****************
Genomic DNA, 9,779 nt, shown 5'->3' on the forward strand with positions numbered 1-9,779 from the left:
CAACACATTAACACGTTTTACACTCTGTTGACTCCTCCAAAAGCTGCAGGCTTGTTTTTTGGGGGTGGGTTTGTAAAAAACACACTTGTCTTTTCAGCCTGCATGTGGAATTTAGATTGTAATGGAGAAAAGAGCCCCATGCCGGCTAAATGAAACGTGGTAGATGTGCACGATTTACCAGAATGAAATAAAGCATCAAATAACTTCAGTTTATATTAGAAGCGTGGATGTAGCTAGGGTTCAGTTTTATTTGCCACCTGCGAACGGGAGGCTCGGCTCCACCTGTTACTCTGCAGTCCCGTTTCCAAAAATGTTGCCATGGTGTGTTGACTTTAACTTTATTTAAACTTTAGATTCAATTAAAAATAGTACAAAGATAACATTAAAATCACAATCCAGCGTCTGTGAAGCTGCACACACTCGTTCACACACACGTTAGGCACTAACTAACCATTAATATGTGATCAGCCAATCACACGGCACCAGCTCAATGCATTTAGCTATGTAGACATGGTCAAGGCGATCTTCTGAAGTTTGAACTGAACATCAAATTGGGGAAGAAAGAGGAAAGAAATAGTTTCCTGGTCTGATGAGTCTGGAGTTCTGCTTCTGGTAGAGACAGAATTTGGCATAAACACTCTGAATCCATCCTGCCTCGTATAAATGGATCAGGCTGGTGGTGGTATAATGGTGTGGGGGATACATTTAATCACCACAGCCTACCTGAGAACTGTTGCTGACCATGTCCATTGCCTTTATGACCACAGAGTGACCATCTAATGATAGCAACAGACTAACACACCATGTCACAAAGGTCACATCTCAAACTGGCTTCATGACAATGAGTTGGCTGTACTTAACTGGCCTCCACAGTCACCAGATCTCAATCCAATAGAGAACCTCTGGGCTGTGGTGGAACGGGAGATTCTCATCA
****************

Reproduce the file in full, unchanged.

Genomic DNA, 9,779 nt, shown 5'->3' on the forward strand with positions numbered 1-9,779 from the left:
CAACACATTAACACGTTTTACACTCTGTTGACTCCTCCAAAAGCTGCAGGCTTGTTTTTTGGGGGTGGGTTTGTAAAAAACACACTTGTCTTTTCAGCCTGCATGTGGAATTTAGATTGTAATGGAGAAAAGAGCCCCATGCCGGCTAAATGAAACGTGGTAGATGTGCACGATTTACCAGAATGAAATAAAGCATCAAATAACTTCAGTTTATATTAGAAGCGTGGATGTAGCTAGGGTTCAGTTTTATTTGCCACCTGCGAACGGGAGGCTCGGCTCCACCTGTTACTCTGCAGTCCCGTTTCCAAAAATGTTGCCATGGTGTGTTGACTTTAACTTTATTTAAACTTTAGATTCAATTAAAAATAGTACAAAGATAACATTAAAATCACAATCCAGCGTCTGTGAAGCTGCACACACTCGTTCACACACACGTTAGGCACTAACTAACCATTAATATGTGATCAGCCAATCACACGGCACCAGCTCAATGCATTTAGCTATGTAGACATGGTCAAGGCGATCTTCTGAAGTTTGAACTGAACATCAAATTGGGGAAGAAAGAGGAAAGAAATAGTTTCCTGGTCTGATGAGTCTGGAGTTCTGCTTCTGGTAGAGACAGAATTTGGCATAAACACTCTGAATCCATCCTGCCTCGTATAAATGGATCAGGCTGGTGGTGGTATAATGGTGTGGGGGATACATTTAATCACCACAGCCTACCTGAGAACTGTTGCTGACCATGTCCATTGCCTTTATGACCACAGAGTGACCATCTAATGATAGCAACAGACTAACACACCATGTCACAAAGGTCACATCTCAAACTGGCTTCATGACAATGAGTTGGCTGTACTTAACTGGCCTCCACAGTCACCAGATCTCAATCCAATAGAGAACCTCTGGGCTGTGGTGGAACGGGAGATTCTCATCA